The early weeks of parenting can be a very one sided affair, with lots of input and not much feedback from babies to let their parents know how they’re faring. But now is the time when your baby will be more animated, smiling, starting to coo and really connect with you.
Seeing your baby smile can be heart melting. Even if you’ve never had much to do with babies before, you are likely to have some idea of how to talk to your own. They won’t be critical of your attempts. Just remember to establish eye contact with them, speak gently and show some animation in your face. As your baby smiles in response to you, then you, in turn will respond to them. This is known as reciprocity or the “dance” of communication which happens between a parent and their baby.
Your baby may show increasing signs of hunger this month and demand to be fed more often. Try to follow their lead when it comes to feed times and trust their ability to know when they need to feed. If you are breastfeeding and have only been offering one breast, you may find you need to start offering both breasts at feed times.
It can take up to six weeks for your breasts to adjust to making the right amount of milk for your baby’s needs. You can help your supply adjust to your baby’s needs by feeding your baby according to need, rather than to a set schedule. It is common for breastfed babies to feed 8–12 times in 24 hours.
Your baby will still need feeds overnight, but they may be having a longer sleep period, perhaps 5-6 hours between a couple of their night feeds. This longer, unbroken sleep can be an ideal opportunity for parents to make up for lost sleep in the previous weeks, so take advantage of it.
Watch for more patterns of sleep developing this month, with your baby sleeping anywhere from 1-3 hours between most of their day sleeps. They are likely to be showing tired signs 30 minutes-1 hour after the end of their feeds and this is often the best time to place them into their cots for a sleep. Total sleep over 24 hours varies considerably and any amount between 9-18 hours is considered normal at this age.
Many babies peak in their crying episodes at 2 months, causing their parents to become almost as distressed. There are many reasons why babies cry, even when it seems that all of their needs have been met. Maturation of the nervous system, being overwhelmed by stimulus, becoming overtired or just wanting reassurance are some of the most common reasons.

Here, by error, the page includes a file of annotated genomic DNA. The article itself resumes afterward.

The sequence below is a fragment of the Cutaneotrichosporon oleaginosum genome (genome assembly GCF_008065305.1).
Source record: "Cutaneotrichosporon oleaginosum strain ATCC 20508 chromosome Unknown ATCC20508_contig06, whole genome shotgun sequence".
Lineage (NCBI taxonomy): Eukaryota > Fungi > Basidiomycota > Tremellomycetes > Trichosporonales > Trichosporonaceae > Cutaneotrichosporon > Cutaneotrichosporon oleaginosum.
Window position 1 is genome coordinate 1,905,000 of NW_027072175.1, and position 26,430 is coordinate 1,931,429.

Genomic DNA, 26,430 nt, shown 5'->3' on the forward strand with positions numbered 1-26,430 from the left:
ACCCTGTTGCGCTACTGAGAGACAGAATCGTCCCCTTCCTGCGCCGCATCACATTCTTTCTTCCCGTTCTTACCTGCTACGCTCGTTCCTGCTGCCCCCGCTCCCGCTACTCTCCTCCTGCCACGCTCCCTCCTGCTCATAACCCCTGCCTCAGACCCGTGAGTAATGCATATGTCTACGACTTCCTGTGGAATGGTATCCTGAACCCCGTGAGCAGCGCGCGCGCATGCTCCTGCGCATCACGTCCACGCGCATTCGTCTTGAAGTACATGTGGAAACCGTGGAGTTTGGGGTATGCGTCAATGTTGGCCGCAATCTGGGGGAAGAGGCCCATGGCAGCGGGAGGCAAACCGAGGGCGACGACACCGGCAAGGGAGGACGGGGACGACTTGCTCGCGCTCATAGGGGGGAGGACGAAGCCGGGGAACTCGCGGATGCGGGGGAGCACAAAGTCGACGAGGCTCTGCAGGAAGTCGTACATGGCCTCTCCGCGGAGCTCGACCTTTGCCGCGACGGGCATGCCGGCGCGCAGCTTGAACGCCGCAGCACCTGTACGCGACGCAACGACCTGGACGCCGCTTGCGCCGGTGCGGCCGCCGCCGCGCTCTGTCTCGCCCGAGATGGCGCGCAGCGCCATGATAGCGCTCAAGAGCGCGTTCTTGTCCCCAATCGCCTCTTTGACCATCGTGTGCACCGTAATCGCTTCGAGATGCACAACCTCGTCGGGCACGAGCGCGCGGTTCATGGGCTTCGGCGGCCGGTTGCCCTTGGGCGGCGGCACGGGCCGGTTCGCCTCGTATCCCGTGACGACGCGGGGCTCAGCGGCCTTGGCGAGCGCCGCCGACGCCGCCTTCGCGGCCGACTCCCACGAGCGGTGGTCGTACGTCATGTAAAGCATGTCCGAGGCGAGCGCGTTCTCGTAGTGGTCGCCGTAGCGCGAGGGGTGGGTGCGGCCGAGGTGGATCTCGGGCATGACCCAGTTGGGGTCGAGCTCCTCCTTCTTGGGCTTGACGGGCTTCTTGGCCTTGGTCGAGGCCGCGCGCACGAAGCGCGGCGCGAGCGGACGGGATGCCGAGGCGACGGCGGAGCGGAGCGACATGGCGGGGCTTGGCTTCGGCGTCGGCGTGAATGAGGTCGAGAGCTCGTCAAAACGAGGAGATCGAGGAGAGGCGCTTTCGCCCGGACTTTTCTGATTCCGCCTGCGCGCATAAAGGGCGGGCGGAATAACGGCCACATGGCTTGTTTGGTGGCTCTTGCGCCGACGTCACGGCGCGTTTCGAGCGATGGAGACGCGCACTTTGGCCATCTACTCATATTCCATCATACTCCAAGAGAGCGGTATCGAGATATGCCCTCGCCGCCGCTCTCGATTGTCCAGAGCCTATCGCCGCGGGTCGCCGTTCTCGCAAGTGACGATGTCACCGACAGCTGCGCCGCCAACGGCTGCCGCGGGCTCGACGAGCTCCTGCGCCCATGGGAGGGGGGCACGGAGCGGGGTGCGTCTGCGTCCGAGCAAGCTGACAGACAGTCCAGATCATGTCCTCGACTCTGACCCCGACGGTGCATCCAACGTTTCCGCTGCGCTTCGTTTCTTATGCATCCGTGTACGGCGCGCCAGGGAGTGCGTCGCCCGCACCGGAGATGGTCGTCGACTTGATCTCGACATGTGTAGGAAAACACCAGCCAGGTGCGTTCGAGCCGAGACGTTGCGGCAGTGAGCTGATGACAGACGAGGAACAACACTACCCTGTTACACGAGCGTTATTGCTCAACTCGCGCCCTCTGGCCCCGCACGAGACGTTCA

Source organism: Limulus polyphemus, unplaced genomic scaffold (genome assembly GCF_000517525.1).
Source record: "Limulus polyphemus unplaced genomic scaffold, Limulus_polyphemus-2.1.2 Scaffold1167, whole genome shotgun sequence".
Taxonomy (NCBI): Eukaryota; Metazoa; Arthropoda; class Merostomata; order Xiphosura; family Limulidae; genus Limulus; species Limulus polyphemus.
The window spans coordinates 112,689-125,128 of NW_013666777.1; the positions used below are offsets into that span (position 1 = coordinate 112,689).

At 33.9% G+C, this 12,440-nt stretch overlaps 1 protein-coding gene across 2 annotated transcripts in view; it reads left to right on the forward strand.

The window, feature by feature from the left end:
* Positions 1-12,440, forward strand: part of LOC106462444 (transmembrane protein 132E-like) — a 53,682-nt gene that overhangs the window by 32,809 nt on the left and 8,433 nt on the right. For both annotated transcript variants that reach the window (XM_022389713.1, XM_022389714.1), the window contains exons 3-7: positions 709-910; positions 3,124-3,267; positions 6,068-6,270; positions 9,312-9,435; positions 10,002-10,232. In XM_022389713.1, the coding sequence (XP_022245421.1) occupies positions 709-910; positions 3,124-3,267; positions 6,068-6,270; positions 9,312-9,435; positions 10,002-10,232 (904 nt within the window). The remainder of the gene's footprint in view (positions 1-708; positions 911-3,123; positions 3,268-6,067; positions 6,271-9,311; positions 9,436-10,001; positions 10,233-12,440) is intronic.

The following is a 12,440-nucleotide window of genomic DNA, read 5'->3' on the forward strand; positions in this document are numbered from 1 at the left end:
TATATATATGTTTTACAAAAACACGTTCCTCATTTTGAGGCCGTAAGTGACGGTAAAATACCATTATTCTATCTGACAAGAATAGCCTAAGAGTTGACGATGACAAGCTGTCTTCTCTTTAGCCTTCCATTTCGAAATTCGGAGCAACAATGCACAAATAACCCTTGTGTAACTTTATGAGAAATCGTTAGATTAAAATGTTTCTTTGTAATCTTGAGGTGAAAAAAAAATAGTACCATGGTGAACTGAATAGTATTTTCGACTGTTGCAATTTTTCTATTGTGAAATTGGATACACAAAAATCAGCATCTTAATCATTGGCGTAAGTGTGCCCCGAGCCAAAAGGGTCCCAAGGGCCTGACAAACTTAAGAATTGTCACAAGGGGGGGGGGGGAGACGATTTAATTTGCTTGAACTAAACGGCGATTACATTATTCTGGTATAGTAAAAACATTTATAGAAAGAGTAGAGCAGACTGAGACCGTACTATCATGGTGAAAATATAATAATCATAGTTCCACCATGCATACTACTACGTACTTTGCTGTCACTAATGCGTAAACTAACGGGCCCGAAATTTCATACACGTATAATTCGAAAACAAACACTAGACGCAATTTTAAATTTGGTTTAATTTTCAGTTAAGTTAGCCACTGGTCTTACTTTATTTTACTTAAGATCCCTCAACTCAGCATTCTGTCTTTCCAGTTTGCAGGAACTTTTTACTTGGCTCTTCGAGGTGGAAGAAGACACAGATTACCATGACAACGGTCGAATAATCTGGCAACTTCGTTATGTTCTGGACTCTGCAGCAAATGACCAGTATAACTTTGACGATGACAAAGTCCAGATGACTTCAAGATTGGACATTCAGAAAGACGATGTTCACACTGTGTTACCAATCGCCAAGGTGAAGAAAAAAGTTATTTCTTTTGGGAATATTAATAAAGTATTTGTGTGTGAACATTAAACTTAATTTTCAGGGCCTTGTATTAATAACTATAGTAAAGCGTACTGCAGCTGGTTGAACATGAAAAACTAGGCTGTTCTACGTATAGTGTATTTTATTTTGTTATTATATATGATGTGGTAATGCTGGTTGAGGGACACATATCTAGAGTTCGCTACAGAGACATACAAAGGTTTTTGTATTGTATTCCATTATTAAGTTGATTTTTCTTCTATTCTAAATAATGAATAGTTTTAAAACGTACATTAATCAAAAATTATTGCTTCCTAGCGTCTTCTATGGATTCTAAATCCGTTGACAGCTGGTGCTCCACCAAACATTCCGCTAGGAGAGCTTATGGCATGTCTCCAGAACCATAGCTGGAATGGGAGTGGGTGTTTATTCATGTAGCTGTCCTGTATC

In these early months there will be times when you just need to attend to your baby’s needs and follow your instincts on what they need. If it feels right to just cuddle and soothe them or take them for a walk then do it.
Your baby’s involuntary grasp reflex will disappear around now, only to be replaced by a deliberate grip. Make sure you have some rattles and small but safe toys which they can entertain themselves with. This is also the time when your baby will discover their hands and feet and will keep themselves amused for stretches of time. As yet, your baby is still too young to know that those interesting appendages belong to them which mean they’ll be just as fascinated each time their hands and feet happen to cross their field of vision.
Baby’s brain is hard at work learning to distinguish colours. As a result, baby will probably begin to show a preference for bright primary colours and more detailed and complicated designs. Encourage this development by showing baby pictures, photos, books, and toys.
Your baby’s vision is also developing at 2 months of age and they will be able to follow you with their eyes. Watch them as they track your face and fix on your eyes, then smile in recognition. Hold a toy in their field of vision and watch their eyes work in unison to focus on it. If you notice your baby has a squint or any other problems with their eyes, see your early childhood nurse or GP.
Vision development is rapid in the early years and early diagnosis and treatment of problems generally leads to better outcomes.
Your baby is likely to have a lot of growth and weight gain in the 2nd month, with an average of 150-200 grams per week. Don’t worry if they gain a lot of weight one week and not so much the next. Weight gain is only one indicator of growth. Head circumference and length, contentedness and general behaviour are equally as important as what the numbers and percentiles on the scales demonstrate. Look at their weight and growth over a period of weeks, rather than each week being separate to the others.